The Art of the Sword and the Silver Screen
There can hardly be a more iconic action scene in an action film, but especially in a Samurai action film, than Tatsuya Nakadai in Sword of Doom (1966) as he walks purposefully along a misty path, eyes forward, as if in a trance, a death-stare, and methodically slices and cuts all the opponents in his way (scene below).
Samurai action films are a genre that brought actors like the aforementioned Nakadai and Toshiro Mifune to prominence in America, but the artistry of the flashing steel is actually an art in and of itself. The art of Tate (Tah-tay) is the well from which most of those amazing sword battles were drawn.
What is Tate?
Tate is not just another martial art, but rather a martial art with a specific purpose. Literally translated, Tate means choreographed sword battle. Although the techniques can be used for fighting, Tate is meant to be theatrical, and so it is intended to adorn the stage and screen.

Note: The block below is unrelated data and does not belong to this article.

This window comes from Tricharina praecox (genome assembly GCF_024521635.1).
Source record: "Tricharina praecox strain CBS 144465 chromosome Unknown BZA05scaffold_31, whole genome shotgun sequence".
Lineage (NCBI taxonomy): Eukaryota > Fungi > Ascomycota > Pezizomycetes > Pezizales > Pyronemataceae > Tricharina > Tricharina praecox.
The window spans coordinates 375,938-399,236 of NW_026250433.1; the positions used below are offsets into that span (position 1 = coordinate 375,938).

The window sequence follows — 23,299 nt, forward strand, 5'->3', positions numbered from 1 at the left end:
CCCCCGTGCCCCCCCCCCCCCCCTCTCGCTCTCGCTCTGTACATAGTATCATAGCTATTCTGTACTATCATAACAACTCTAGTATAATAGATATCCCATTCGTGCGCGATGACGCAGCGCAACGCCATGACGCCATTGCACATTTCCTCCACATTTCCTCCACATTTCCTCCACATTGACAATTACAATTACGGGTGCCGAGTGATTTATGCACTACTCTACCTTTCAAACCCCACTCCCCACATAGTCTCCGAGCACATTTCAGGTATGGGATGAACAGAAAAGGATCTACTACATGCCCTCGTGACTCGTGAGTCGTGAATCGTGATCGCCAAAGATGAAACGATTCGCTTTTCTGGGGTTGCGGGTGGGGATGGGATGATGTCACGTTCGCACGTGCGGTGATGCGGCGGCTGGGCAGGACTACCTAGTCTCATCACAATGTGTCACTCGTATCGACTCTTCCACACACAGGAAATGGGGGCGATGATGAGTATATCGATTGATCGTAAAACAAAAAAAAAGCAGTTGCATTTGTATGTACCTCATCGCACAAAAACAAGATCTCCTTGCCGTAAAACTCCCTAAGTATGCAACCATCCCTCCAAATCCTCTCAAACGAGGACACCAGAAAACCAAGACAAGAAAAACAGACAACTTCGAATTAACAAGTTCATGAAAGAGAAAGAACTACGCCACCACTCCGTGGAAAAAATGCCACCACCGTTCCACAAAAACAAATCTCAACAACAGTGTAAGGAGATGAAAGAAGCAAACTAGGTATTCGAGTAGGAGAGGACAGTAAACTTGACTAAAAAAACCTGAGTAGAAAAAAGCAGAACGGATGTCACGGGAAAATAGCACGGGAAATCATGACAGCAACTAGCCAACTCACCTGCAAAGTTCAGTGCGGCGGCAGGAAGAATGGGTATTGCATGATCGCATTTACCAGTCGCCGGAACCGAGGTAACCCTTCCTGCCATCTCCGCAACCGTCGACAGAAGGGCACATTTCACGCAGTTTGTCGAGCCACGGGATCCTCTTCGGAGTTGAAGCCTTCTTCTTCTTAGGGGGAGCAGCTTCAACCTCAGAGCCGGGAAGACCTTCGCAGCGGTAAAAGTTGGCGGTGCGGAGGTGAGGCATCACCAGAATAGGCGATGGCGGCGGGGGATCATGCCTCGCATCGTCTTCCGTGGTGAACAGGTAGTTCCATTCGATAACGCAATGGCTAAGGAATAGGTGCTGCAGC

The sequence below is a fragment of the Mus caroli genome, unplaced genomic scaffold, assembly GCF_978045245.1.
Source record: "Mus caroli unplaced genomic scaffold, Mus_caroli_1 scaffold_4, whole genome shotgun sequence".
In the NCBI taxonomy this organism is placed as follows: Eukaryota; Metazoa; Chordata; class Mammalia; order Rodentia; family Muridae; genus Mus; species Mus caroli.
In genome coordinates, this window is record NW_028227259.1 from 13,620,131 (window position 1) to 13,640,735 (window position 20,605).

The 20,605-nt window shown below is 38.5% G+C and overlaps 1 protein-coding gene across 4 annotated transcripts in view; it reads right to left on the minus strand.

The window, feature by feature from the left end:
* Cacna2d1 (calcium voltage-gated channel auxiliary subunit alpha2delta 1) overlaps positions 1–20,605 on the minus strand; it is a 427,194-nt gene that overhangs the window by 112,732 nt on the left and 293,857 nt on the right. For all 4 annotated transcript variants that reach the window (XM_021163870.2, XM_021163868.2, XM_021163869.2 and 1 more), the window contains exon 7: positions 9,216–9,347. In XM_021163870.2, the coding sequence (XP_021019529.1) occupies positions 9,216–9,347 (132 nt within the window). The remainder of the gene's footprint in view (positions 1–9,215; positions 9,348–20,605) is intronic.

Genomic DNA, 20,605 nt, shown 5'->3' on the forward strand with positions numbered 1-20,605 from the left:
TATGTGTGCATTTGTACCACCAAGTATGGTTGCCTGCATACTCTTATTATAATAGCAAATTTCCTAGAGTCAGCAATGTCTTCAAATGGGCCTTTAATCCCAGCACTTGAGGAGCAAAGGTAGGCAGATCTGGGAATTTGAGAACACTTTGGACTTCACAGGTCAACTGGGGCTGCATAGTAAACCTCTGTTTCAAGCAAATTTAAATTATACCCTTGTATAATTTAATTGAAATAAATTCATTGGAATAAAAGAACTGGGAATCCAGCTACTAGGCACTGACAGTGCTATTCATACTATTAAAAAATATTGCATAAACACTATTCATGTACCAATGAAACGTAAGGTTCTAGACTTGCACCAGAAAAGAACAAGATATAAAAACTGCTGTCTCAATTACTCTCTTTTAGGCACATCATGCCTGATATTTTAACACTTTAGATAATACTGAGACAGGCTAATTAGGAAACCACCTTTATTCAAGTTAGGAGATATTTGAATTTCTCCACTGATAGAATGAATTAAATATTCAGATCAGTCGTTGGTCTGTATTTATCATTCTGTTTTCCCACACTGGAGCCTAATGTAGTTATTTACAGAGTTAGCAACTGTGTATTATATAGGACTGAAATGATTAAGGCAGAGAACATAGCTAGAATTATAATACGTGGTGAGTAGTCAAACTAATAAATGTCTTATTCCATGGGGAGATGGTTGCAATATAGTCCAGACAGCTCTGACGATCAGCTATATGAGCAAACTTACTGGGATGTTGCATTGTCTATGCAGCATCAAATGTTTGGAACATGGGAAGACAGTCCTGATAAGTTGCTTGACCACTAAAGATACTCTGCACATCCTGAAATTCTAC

Enter Tate swordmaster, and actor Yoshi Amao. Amao is an expert practitioner of Tate and explained the difference between the cutting techniques of traditional arts like Kendo and Iaido and the art of Tate. Amao tells, "We needed to add something different. It's not a realistic way to fight, but it can look gorgeous, amazing, dramatic, or funny." While fighting stresses the economy of motion and effectiveness of technique, choreographed combat seeks to embellish with elaborate and beautiful flourishes.